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Ask The Expert: 'Every alley way in Dublin is used for public injecting at some point'

The Ana Liffey Drug Project’s director dropped in to the newsroom for a chat this afternoon.

HAVE YOU EVER walked through Dublin or another city in Ireland only to see drug users openly injecting on the streets?

The director of the Ana Liffey Drug Project, Tony Duffin, said it is not an uncommon sight:

“I would say every alley way in Dublin is used for public injecting at some point during the week – it really is that serious.”

But what’s the solution?

Duffin said it’s time Ireland looked at the positive results in other countries with opened medically-supervised injecting centres.

Dropping in to TheJournal.ie’s offices to take part in a livestream interview this afternoon in our semi-regular ‘ask the expert’ slot, a lot of drug-related issues were discussed:

For instance, we talked to Duffin about:

  • What we can learn from Sydney – who have had an injecting centre open for some years
  • Open injecting on the streets of Dublin
  • Where would injecting centres be located?
  • What legislation is needed? Is there political will?
  • The long-term use of methadone treatment
  • Homelessness and drug use being intertwined in many cases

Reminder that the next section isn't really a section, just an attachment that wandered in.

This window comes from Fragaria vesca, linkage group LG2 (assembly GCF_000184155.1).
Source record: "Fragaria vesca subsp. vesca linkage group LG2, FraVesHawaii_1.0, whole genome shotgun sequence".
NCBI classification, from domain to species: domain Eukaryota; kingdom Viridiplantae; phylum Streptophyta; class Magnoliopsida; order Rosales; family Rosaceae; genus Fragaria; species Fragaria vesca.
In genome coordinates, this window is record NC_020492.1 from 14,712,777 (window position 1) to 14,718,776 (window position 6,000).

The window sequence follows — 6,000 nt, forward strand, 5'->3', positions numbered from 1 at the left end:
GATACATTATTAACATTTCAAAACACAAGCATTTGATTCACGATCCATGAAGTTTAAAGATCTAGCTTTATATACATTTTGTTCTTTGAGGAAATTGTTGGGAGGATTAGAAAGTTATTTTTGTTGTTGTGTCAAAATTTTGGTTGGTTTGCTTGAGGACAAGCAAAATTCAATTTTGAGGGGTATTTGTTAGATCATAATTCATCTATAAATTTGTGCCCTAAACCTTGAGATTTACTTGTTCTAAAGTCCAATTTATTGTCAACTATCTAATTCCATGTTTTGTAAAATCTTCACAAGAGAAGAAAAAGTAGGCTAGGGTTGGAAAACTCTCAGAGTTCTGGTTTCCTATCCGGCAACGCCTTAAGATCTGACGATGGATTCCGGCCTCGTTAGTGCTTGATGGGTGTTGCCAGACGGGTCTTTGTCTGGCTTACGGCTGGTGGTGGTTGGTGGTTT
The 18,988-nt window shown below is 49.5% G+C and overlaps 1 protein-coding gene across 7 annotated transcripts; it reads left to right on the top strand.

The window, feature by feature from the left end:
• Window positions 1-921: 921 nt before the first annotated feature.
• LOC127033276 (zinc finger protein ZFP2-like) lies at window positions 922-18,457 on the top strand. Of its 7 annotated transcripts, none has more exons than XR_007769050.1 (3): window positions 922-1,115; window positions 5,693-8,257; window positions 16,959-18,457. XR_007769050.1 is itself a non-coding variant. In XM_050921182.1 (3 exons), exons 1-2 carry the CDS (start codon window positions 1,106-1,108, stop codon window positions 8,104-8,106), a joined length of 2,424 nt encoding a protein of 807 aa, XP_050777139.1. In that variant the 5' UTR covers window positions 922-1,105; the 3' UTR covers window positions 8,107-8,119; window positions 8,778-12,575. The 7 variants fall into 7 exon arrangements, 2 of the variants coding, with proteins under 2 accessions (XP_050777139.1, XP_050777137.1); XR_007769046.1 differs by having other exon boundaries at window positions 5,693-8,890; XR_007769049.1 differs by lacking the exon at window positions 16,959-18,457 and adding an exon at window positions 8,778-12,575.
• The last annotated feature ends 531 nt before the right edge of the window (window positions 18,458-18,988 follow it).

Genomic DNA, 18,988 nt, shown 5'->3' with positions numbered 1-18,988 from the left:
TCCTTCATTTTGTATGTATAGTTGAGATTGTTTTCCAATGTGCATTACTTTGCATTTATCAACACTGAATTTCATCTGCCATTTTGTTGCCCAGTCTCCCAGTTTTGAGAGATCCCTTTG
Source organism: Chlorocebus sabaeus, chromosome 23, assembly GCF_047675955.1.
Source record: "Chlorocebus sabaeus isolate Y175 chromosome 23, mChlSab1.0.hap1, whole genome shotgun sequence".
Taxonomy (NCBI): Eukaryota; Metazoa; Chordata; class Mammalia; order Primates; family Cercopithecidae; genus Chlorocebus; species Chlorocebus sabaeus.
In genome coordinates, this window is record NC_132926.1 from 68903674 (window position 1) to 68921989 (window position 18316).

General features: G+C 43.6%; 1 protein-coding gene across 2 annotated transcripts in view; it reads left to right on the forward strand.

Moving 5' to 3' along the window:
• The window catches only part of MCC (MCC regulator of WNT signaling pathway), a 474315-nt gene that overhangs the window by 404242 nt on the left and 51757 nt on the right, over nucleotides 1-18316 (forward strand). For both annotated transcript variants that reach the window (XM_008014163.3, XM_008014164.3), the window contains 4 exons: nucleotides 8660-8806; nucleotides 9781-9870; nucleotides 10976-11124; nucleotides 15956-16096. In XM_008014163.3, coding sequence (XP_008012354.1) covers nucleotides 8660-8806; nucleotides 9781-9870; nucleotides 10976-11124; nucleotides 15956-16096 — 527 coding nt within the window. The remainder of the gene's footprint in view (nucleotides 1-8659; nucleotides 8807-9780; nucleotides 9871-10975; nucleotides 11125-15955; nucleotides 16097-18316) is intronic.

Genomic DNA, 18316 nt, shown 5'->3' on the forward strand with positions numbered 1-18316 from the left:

Source: Video TheJournal.ie/YouTube

Open drug injecting

Open drug injecting or needles disposed of in alleyways is something Duffin said would not be surprising to see in the city centre.

“If anyone uses the city, for any reason, whether they live, work or visit the city, it wouldn’t take much time to realise that Dublin has a very significant public injecting problem.”
All the stakeholders, the businesses, no body is happy about the situation…

Duffin said this isn’t a problem we can really solve, but said it is a problem that has to be managed.

Injecting centre services are used in 90 areas around the globe – and Ireland should be the next, he said.

Having visited a centre in Kings Cross in Sydney, he said the service has reduced the problem in the area and he found no public injecting in the surrounding locality.

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Cuts to services

“It has been evaluated by nine different third parties and is working very well. We would like to do the same here.”

Duffin said that in the last five or six years, voluntary drugs services has been cut by up to 37%.

“Dublin, in particular, has a very significant problem with drugs.”

On a political level, there needs to be a willingness to invest on treatment and rehabilitation, he said.

“This is health issue, not a policing issue.”

Read: Peter McVerry says he’d be embarrassed if he was Alan Kelly>

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